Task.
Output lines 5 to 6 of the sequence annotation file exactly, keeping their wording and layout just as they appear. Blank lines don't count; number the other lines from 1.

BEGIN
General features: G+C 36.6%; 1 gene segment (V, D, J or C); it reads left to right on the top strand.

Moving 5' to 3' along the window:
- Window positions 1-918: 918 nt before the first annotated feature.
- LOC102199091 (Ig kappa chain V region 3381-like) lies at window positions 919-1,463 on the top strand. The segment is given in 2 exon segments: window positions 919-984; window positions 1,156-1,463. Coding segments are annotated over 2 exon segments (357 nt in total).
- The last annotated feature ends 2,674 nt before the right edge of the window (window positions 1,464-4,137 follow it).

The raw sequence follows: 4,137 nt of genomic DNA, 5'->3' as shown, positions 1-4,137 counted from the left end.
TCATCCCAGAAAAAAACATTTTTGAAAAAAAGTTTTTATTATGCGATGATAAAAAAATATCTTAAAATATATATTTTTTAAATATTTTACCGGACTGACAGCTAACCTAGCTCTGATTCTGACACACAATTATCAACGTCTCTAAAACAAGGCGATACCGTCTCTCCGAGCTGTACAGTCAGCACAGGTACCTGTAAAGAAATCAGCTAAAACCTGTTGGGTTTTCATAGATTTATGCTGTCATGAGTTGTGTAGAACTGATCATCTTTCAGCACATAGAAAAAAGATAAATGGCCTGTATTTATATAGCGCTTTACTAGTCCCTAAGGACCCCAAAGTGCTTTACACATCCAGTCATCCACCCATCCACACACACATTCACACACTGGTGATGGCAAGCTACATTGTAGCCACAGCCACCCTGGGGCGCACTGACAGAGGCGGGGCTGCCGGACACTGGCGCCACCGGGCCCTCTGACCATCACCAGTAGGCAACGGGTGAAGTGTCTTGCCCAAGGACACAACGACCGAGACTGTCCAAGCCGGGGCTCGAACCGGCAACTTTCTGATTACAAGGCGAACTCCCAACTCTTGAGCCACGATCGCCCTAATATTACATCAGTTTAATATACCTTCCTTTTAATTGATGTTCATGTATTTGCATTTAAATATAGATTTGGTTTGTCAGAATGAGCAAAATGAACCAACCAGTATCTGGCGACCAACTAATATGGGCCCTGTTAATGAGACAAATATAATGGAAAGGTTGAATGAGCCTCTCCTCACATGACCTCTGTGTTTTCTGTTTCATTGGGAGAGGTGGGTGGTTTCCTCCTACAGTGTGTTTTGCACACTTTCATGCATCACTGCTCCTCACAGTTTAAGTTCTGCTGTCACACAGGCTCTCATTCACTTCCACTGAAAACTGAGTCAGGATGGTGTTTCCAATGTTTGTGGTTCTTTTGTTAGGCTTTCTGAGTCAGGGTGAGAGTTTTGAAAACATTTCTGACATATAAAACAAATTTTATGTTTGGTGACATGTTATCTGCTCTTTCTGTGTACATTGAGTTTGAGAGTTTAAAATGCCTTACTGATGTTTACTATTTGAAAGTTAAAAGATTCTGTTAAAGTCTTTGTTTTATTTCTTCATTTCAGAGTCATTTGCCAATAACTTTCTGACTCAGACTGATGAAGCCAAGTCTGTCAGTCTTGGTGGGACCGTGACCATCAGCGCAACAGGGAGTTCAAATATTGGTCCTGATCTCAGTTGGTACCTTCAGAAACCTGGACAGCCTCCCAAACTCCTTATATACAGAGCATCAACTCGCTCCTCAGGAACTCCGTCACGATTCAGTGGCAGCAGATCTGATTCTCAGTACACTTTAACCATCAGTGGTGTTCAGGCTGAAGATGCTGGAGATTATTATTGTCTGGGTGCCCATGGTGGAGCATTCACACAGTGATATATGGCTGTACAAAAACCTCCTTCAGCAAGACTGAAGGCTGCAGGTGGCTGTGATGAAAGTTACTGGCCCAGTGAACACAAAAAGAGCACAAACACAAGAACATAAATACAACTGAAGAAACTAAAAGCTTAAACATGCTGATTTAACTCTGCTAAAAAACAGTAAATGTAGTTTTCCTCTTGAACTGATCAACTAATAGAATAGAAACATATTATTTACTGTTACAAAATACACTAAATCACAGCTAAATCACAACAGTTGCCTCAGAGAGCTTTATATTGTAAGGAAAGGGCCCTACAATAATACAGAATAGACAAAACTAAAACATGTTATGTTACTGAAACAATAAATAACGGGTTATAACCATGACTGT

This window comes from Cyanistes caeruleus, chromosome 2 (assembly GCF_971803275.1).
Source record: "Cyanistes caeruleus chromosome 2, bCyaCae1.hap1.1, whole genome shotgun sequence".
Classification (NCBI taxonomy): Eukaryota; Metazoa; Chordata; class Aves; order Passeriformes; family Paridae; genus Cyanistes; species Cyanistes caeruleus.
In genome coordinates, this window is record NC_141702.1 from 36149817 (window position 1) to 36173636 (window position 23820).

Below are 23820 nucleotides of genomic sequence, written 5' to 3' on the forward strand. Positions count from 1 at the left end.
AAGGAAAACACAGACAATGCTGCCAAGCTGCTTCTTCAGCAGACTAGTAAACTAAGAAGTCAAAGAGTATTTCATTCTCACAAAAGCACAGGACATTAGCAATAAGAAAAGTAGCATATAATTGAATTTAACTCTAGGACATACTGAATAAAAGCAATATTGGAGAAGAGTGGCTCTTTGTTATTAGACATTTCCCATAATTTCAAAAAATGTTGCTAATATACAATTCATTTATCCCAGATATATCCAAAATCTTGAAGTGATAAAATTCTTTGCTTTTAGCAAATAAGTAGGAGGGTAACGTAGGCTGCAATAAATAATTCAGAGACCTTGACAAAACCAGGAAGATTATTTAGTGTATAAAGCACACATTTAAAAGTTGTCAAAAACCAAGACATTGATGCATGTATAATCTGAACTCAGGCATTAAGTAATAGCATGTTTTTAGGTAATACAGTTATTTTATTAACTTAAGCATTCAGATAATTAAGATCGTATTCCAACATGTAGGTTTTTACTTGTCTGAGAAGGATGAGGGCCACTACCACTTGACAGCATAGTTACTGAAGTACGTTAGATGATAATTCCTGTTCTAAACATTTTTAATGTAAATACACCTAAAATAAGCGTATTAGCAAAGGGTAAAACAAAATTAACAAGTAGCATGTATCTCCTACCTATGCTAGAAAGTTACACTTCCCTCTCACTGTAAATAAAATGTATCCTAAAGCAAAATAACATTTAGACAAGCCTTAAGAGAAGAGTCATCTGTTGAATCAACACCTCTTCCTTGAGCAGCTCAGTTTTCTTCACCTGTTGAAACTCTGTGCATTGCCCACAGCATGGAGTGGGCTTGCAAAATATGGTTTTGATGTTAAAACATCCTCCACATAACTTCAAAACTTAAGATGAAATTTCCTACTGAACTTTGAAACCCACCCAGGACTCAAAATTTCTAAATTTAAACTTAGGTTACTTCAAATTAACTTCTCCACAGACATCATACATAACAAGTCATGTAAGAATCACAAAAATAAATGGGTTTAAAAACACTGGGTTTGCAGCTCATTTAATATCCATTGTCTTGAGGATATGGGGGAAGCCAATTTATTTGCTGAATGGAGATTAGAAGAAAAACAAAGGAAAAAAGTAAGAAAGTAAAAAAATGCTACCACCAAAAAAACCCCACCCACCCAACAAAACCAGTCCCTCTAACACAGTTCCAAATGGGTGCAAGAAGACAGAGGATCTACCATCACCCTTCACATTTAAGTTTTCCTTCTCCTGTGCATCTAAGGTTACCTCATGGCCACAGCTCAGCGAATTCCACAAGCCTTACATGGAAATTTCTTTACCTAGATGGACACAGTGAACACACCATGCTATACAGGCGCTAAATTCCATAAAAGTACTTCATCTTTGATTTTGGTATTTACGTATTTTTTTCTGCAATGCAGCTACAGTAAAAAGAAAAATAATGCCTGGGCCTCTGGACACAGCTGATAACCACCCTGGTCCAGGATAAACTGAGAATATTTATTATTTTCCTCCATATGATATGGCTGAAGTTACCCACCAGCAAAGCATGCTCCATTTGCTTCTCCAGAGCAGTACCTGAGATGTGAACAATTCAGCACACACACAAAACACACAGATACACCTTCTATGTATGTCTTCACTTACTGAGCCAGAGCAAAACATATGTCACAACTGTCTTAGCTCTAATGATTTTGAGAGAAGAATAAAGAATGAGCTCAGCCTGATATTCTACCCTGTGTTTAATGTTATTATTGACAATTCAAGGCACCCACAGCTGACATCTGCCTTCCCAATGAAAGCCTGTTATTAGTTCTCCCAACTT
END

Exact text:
- The last annotated feature ends 2,674 nt before the right edge of the window (window positions 1,464-4,137 follow it).

The raw sequence follows: 4,137 nt of genomic DNA, 5'->3' as shown, positions 1-4,137 counted from the left end.